Monday, October 1, 2018

City Notes '18 | Learning to Speak God from Scratch: Neighbor: Mister Rogers and the Global Refugee Crisis


Jesus' definition of "neighbor" is similar to my earliest notions of this word, which were shaped by a thin, soft-spoken man named Fred—known to the world as Mister Rogers.


This post finishes some notes from one of the top books I have read in 2018: 
Learning to Speak God from Scratch: Why Sacred Words Are Vanishing and How We Can Revive Them by Jonathan Merritt. Below are the previous posts of notes from Learning to Speak God from Scratch:

City Notes '18 | Learning to Speak God from Scratch: Sin: A Mountain of Metaphors 
City Notes '18 | Learning to Speak God from Scratch: Grace: Umbrellas and Unmerited Favor

Sin, grace, neighbor. These words have been used, abused, and accrued by many throughout the centuries in relation to religious and irreligious discussions. 

Neighbor is not only a word we need to understand, it's a person we need to become with regular intentionality, care, and action.

In Learning to Speak God from Scratch, author Jonathan Merritt helps unpack the word, "neighbor," with power, consideration, and application. 

Here is an excerpt from Chapter 16: Neighbor: Mister Rogers and the Global Refugee Crisis from Learning to Speak God from Scratch:

Are Syrian Refugees Our Neighbors?

When ISIS militants in Syria beheaded American war correspondent James Foley, I was only a few miles from the country's border, interviewing refugees in a Lebanese tent settlement. The news that ISIS forces were targeting journalists in the region struck me like an anvil, but I did not leave. I could not leave. The Syrian refugee children's stories deserved to be told.

I recorded stories for nearly two weeks before returning home, where Americans were debating whether to allow Syrian refugees into our country. Arriving back to my apartment, I phoned a friend—a Christian of the southern conservative variety—to process the horrors I'd witnessed. He listened patiently to my stories and then responded, "That's sad, but we can't be responsible for those children. We've got our hands full here in America with our own problems."

This kind of "America First" thinking would not fully metastasize in American public life until the political ascension of Donald Trump two years later. But the narrow worldview confounded me even then. "But what if those children were your neighbors?" I asked him. "In that case, I guess I would have to do something to help them," he said.

What Does Neighbor Mean to Jesus?

The English word neighbor derives from the words nigh or "near" and gebur or "dweller." In the literal sense of the English word, a neighbor is someone who lives near you. If we are to love our neighbors, as Jesus instructed, as the second greatest commandment, we must care for those who live in close proximity to us. But in a world of hustle, bustle, and business, this simple task can seem formidable. In many American communities, it's easy to avoid knowing or being known by one's neighbors. As a result, we have forgotten how to love and prioritize the people who live alongside us.

Jesus' understanding of neighbor, however, includes but also stretches beyond the fence posts of the English definition. In one of the Bible's most famous passages, a legal expert asks Jesus, "Who is my neighbor?" Jesus tells the story about a Samaritan who helps a Jewish traveler who has been robbed and left for dead. The Samaritan in Jesus' story didn't dwell near the victim. Samaritans lived and worshipped in a segregated community, so he almost certainly didn't reside in close proximity to the bedraggled man. He just happened to be on the same road that day. So Jesus' definition of neighbor seems to be "anyone who is in need." They can live across the street or ten thousand miles away in a refugee camp.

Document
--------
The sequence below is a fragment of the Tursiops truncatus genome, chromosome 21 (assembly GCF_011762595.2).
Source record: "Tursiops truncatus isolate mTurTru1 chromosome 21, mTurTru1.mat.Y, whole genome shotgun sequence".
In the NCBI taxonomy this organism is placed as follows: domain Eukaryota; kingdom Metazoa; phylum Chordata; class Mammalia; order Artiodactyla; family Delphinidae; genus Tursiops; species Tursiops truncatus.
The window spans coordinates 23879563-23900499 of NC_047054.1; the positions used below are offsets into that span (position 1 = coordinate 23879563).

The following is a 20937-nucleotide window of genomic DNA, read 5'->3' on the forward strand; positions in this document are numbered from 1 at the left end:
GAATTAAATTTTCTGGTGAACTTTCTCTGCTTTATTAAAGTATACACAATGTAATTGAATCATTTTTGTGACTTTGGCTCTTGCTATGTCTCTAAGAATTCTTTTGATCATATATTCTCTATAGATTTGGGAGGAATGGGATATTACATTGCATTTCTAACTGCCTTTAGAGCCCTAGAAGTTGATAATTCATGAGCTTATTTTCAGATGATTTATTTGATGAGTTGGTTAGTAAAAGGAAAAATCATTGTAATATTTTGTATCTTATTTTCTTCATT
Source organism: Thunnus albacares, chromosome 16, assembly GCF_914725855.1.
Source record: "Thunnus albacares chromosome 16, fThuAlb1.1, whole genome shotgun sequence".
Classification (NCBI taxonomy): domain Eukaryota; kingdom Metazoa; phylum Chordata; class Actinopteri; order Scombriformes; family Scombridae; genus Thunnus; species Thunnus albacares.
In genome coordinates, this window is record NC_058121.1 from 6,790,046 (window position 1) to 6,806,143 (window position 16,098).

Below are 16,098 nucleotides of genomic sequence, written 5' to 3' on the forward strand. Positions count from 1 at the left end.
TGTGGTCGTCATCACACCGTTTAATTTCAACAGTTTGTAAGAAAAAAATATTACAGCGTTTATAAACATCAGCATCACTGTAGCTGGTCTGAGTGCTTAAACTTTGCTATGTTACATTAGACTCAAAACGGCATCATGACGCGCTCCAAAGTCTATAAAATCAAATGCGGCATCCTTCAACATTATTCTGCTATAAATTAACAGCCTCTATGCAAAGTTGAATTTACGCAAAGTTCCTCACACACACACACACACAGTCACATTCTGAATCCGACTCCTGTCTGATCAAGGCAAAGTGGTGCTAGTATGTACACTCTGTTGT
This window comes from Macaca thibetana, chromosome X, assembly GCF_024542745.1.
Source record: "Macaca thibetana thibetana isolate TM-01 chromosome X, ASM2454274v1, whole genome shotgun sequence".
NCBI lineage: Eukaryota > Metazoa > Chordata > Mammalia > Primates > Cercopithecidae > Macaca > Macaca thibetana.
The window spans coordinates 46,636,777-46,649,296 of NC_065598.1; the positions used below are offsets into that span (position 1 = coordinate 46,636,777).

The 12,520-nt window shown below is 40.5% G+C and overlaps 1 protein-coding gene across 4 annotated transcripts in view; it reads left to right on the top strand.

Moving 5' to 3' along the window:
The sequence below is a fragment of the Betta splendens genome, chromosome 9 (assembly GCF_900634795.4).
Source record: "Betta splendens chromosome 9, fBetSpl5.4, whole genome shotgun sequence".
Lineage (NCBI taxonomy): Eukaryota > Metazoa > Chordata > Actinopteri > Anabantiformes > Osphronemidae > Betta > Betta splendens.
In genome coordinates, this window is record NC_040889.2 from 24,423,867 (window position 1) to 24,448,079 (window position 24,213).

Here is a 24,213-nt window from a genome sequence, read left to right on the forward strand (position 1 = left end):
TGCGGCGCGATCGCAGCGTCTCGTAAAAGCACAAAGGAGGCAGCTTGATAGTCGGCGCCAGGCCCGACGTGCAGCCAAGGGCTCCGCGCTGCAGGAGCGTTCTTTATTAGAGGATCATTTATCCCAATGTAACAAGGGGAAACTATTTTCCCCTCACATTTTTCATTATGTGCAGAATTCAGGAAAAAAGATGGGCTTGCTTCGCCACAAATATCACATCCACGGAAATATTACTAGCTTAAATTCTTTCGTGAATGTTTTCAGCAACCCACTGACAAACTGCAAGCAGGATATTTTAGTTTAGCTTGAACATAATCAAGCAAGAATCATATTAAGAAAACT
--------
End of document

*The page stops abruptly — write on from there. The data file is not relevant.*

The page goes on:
This isn't the way many think of neighbor when they speak it today. In recent years, an isolationist ideal has been rising, narrowing the application of neighbor only to someone you can put eyes on personally. But Jesus' definition is similar to my earliest notions of this word, which were shaped by a thin, soft-spoken man named Fred—known to the world as Mister Rogers.

How did Mister Rogers Help Restore the Meaning of Neighbor?

Fred Rogers got into television because he "hated" the medium. During his senior year in seminary, he encountered television for the first time, and what he witness repulsed him. "I got into television," he once recounted, "because I saw people throwing pies at each other's faces, and that to me was demeaning behavior. And if there's anything that bothers me, it's one person demeaning another. That really makes me mad!"

In the wake of World War II, when many men (many of them veterans), were having trouble expressing their feelings, Fred Rogers recognized that the children of these quiet giants might also have difficulty expressing their emotions. He worried that the type of programming that was becoming normative would spawn a generation of emotionally bankrupt Americans. Faced with the decision to either sour on television itself or work to better the medium, he chose the latter and began pursuing a career in broadcasting. Fourteen years later, he created one of the most beloved American television shows of all time. Each day he stood before a camera and spoke words that, like torches, illuminated his young viewers' minds and shaped entire generations of American children.